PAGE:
Okay, so I’m not a professional traveller, or even someone who stays in a lot of hotels, but I do like to make sure that when I stay in a hotel, I stay in a great hotel. What makes a great hotel is probably quite a personal thing, but there are some common services which will help to make sure that a customers stay is a pleasant one.
Service is probably the key for me. A great hotel has an innkeeper/host that wants to make my stay as pleasant as they can. Some of the things that can be done to give me the feeling of good service are:
- provide information about local resources – i.e. restaurant menus, maps, local history maps, tourist information
- have the room serviced whilst I’m at breakfast (if the hotel has a separate breakfast room)
- be approachable when I check in, give me a bit of a tour so that I know that you’ve provided restaurant menus, local information etc
Probably out of character with a lot of other UK citizens I don’t find a traditional English breakfast necessarily the best thing I can be offered. I like to have a choice, I like to be able to decide whether I want some fruit, a subsection of a traditional breakfast (just egg on toast), a continental breakfast or a full breakfast.
Of course, if you have a chef available and the facilities then some masterpieces can be created – I stayed in a couple of places in New England last year which produced beatiful 3 course breakfasts that were incredible.
But you don’t even need to have a dining room to provide a good breakfast. An Inn in California which I’ve recently stayed in had no dining facilities and so they left a continental breakfast on a tray outside my room. They also included a copy of the local newspaper and it was a real treat to sit in bed reading the newspaper and eating breakfast.
Whatever outdoor area you have can be put to good use to impress. If you’ve got a garden, then set an area aside with tables and parasols for guests to enjoy. If you have a porch or balcony area, then the same goes. Its always worth making sure that any garden area is kept in order, so that the guests have flowers to look at, or well maintained furniture to sit on.
I don’t mean cabaret nights :-), I mean in room entertainment. Provide your guests with televisions, with cable/satellite where possible. Also provide them with some audio system – prefereably a CD player with a library of CDs available. If you want to go that little bit further then how about a playstation or Xbox, and use that to provide both game playing and DVD as extra entertainment methods. This is particularly useful if your location is remote. Again provide a library of games/DVDs for your guests to make use of. If you’re worried about loss of media then some form of check-out system could be employed, so at least you can recharge the guest for any losses.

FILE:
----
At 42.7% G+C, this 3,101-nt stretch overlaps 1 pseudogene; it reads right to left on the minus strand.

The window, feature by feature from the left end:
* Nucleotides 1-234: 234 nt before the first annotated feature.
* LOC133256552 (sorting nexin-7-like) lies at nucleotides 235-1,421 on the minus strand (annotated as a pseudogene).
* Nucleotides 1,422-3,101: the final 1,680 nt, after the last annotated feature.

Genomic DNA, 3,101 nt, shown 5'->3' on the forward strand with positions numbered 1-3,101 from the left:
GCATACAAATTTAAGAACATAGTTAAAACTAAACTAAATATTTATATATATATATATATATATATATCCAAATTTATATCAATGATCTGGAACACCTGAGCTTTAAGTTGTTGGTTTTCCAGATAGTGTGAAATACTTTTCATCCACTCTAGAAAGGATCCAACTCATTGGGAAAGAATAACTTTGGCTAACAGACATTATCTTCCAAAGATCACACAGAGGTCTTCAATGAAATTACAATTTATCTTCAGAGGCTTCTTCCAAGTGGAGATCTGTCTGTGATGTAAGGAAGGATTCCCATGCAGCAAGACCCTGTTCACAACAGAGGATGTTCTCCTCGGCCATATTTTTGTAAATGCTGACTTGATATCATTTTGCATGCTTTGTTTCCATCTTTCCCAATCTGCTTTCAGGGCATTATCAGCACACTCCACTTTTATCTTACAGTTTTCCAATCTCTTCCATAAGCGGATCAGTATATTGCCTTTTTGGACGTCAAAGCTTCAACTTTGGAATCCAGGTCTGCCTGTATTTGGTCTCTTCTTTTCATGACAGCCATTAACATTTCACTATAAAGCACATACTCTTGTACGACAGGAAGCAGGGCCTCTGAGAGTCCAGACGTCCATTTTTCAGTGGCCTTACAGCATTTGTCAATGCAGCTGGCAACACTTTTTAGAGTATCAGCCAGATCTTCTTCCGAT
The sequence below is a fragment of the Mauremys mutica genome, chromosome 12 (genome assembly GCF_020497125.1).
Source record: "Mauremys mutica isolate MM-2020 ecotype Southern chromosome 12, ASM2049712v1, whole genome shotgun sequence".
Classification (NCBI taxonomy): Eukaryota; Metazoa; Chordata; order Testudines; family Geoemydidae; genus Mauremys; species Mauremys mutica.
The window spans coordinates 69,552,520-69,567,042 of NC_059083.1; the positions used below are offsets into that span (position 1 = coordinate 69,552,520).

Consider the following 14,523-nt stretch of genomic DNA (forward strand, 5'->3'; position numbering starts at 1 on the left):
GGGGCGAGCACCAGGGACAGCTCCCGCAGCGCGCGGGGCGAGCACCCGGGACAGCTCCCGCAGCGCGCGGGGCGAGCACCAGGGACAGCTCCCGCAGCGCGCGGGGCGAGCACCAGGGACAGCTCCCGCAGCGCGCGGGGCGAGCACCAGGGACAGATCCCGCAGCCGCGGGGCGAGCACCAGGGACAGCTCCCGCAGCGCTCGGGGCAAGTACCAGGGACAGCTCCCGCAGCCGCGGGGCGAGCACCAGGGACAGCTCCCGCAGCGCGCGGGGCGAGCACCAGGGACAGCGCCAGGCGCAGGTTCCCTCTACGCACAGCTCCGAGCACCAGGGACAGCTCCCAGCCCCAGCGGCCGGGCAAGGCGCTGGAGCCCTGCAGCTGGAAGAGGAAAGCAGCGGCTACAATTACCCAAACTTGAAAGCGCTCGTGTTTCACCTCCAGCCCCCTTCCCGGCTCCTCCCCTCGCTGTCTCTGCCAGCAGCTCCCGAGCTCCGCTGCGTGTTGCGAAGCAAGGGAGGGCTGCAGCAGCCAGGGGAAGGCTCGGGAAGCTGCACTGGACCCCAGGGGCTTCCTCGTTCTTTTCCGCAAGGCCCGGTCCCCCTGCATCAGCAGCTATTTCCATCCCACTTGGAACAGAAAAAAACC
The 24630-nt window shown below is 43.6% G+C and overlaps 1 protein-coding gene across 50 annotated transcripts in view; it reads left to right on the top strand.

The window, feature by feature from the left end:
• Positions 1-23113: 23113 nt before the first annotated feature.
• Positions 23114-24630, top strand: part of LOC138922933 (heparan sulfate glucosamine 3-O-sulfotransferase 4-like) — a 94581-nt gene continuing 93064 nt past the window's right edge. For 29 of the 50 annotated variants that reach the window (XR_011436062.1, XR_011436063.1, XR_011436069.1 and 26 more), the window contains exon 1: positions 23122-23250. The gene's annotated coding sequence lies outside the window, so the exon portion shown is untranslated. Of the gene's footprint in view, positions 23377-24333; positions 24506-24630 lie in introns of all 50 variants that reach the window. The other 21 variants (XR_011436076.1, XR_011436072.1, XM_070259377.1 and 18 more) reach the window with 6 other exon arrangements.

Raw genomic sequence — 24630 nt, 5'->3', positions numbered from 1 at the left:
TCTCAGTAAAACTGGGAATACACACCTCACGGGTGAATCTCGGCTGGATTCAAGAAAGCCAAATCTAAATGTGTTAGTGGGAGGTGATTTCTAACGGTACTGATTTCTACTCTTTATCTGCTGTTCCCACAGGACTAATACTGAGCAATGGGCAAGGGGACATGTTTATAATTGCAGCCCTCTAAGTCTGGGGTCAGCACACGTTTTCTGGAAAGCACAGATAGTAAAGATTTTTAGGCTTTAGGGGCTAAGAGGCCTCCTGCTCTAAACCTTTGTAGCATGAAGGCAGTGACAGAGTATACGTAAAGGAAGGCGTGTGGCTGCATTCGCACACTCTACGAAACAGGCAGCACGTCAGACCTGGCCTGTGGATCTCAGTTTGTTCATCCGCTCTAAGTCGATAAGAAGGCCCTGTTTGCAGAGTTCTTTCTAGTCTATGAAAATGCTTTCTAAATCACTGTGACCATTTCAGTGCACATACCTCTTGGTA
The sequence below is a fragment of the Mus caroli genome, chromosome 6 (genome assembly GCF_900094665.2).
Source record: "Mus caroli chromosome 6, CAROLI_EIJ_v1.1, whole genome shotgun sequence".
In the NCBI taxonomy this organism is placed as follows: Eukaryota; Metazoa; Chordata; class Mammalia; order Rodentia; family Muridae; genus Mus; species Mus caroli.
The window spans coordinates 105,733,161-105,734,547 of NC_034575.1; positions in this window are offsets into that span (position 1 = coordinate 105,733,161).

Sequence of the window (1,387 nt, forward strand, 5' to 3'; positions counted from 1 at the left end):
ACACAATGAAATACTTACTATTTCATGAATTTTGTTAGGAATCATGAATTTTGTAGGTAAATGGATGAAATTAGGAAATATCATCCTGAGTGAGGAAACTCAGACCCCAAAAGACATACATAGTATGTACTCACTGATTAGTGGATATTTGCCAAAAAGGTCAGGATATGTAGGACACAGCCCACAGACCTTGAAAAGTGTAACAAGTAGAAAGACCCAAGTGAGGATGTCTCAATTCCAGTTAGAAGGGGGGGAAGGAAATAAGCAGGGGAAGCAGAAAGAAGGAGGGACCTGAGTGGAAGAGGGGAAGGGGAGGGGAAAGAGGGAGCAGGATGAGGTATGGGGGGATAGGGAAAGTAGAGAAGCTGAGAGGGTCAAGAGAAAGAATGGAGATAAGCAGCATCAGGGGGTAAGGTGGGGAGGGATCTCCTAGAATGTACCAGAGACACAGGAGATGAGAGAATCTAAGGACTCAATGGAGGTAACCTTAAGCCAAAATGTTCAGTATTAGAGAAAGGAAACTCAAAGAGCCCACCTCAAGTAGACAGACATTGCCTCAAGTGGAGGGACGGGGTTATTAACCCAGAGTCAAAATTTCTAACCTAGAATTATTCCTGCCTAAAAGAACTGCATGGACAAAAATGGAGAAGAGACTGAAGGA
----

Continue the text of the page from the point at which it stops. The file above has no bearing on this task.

I guess the key for me is to keep to neutral themes. Having said that I always like the idea of themed rooms, and being able to select a particular room based on it’s look and features when I’m booking. This also allows some creativity to flow. The rooms can be priced at different levels according to their features (so, for instance, add a hot tub to a room and increase the price of it). Any brochure/website should include photographs of each room so that the guest knows what they’re going to get.
The little extras can make all the difference, for instance providing bath robes for your guests. That’s a really nice touch, and gives a good feeling about the place. You can always get lots made up and offer them for sale if your guests should want them – that way you always have spares.
Great hotels I’ve visited
The following are the sites belonging to places I’ve stayed. Not all of them have all the things I’ve suggested above, but they have enough to make a stay there feel special.
- Garnett Creek Inn, Calistoga, CA, USA
- The Carriage House, Provincetown, MA, USA
- Hartstone Inn, Camden, Maine, USA
- Encore Bed and Breakfast, Boston, MA, USA
- Conrah Country House Hotel, Aberystwyth, Wales, UK
- Bredon House Hotel, Great Malvern, Worcestershire, England UK
Johansens and Select Registry are often good starting points for finding great accomodation.
Note: This article was first written about 3 years ago, and I’ve just rediscovered it and thought it should get posted.